Silver recovered from deep wreck
SS Gairsoppa gives up 48 tons of silver bars to salvage team
How’s this for spidge – Odyssey Marine Exploration has retrieved 48 tons of silver ingots from the wreck of the Gairsoppa.
Treasure brought to the surface amounts to some 1,203 silver bars, or ‘1.4 million troy ounces’ (the unit of measurement for precious metals.)
48 tons of silver worth £150million
SS Gairsoppa was a British cargo ship sunk in 1941. Detached from a convoy during World War 2 and heading for Galway in Ireland, a U-boat torpedoed the ship and sent her to the bottom.
In that particular part of the Atlantic the sea floor is around 4,700 metres deep, or three miles.
Stowed in the Gairsoppa’s hold was approximately £600,000 worth of silver bullion, worth around £150million in today’s money.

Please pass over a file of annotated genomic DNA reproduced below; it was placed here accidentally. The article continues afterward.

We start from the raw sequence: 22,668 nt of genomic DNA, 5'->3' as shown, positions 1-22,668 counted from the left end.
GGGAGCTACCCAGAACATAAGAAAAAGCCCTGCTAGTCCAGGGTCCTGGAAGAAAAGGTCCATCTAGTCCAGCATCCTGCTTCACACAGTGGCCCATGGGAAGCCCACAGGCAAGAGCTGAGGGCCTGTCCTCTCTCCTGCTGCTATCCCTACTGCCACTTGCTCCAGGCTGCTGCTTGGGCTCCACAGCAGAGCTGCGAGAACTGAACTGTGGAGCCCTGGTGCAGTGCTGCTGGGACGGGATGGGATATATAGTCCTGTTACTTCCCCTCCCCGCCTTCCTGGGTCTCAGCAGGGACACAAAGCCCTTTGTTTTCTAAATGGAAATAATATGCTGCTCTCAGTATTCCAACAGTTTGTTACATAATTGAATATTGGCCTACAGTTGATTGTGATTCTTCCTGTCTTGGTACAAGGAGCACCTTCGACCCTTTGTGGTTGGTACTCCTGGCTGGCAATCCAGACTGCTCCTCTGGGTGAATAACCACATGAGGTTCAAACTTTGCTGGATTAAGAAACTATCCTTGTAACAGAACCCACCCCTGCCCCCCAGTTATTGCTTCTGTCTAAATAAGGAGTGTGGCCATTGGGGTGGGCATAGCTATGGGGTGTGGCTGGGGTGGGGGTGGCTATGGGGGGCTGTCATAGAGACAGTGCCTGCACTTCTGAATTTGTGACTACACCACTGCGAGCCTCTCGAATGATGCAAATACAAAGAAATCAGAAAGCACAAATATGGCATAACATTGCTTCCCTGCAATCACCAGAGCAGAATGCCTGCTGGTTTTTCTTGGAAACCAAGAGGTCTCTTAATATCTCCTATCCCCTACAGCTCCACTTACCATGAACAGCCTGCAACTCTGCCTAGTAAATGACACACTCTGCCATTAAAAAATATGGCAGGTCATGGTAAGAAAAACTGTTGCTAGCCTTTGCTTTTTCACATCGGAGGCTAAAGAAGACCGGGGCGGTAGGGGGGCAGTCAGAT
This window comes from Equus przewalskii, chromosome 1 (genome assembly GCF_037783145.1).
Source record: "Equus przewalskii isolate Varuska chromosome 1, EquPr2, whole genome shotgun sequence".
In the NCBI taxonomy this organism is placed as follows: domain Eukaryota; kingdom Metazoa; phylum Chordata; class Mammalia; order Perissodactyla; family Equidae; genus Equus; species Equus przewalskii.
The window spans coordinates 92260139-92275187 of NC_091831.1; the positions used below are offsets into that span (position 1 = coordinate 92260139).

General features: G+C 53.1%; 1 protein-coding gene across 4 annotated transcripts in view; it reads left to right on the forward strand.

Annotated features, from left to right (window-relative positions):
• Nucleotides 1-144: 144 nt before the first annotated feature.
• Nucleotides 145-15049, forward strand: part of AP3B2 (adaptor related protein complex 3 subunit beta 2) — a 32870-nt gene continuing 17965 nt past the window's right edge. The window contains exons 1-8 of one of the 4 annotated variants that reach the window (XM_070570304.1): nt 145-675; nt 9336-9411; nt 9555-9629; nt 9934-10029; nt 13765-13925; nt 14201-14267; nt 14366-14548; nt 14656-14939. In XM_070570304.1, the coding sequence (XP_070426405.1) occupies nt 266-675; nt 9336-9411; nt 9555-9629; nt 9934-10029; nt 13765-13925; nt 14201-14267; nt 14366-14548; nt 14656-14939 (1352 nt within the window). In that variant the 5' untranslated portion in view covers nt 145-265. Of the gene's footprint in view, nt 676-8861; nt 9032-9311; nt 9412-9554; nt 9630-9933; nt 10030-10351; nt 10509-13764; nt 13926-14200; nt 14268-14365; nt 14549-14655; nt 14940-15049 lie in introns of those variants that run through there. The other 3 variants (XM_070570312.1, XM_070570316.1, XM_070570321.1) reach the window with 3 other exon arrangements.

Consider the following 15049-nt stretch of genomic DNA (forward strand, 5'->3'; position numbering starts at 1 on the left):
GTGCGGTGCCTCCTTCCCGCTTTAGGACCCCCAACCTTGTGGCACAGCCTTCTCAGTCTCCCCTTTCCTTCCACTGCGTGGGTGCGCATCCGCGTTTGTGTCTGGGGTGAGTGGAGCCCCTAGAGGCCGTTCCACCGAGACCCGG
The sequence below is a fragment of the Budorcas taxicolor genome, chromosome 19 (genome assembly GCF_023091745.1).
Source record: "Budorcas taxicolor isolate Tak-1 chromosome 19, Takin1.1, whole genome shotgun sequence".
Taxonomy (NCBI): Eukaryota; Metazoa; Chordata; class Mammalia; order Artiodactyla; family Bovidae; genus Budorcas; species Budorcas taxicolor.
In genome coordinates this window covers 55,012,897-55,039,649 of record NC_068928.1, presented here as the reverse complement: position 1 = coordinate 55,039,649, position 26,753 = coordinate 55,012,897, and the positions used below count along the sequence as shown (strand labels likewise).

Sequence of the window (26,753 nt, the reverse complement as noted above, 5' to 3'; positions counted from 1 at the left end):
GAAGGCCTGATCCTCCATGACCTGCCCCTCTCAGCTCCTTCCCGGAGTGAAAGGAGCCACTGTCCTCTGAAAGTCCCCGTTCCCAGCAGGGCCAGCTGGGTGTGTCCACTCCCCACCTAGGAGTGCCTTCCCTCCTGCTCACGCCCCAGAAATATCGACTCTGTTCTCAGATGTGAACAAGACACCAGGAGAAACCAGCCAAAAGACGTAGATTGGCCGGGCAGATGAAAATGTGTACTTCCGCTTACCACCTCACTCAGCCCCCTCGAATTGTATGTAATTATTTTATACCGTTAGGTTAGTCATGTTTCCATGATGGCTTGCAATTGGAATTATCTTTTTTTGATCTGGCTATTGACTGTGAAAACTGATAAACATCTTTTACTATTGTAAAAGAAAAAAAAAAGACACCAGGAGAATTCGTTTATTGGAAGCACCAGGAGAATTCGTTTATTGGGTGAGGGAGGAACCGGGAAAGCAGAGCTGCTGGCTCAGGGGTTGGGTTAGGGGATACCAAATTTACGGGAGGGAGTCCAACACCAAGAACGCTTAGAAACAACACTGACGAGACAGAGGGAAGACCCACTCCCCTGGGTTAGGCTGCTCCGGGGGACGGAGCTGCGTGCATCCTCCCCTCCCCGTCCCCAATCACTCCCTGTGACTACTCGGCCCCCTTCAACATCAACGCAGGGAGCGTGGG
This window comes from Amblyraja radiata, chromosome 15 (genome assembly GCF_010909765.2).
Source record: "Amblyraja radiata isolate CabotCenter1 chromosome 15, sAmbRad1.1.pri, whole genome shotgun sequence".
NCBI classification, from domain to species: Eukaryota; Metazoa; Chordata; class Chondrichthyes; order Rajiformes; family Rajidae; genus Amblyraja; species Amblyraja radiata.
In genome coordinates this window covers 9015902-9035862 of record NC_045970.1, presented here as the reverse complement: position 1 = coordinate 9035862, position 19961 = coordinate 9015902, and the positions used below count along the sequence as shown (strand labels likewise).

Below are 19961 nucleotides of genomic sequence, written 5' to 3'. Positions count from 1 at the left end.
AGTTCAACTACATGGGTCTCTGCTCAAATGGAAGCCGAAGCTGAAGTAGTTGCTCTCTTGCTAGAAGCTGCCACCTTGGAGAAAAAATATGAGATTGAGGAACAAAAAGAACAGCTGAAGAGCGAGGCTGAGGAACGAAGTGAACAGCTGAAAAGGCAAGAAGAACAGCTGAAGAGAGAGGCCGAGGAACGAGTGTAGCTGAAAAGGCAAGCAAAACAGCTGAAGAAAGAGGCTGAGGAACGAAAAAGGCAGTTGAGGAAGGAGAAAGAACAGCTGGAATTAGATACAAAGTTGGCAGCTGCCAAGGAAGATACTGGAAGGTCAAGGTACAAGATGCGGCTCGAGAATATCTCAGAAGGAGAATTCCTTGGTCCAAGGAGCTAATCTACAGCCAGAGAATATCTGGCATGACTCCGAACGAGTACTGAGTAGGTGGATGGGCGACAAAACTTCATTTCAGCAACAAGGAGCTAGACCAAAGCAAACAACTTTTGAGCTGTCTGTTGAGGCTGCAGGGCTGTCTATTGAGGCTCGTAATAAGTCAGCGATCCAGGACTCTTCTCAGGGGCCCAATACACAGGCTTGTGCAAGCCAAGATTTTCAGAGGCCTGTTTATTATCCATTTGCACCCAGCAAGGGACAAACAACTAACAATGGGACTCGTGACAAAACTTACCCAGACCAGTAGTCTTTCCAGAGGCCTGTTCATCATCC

Seizing an opportunity, the UK Department for Transport signed a contract for the treasure’s recovery with Florida-based Odyssey, a team with notable deep ocean search and salvage credentials. HM Treasury will take 20%, with the remaining 80% of profits going to the salvor.
The wreck was located and its identity confirmed in mid-2011.
Odyssey says that so far around 43% of the insured silver bars (ie the ones known about on file) have been recovered by deep ocean ROVs. Serial numbers stamped on the ingots match historical records.
However, this could in fact be a mere 20% of the final total, as research suggests more silver was in fact aboard at the time of the Gairsoppa’s sinking.
Work will be completed by the autumn – but whatever happens 2012 looks set to be a bumper year for Odyssey. The company is simultaneously salvaging 600,000 ounces of silver from the SS Mantola wreck – a haul of booty worth around £12million.
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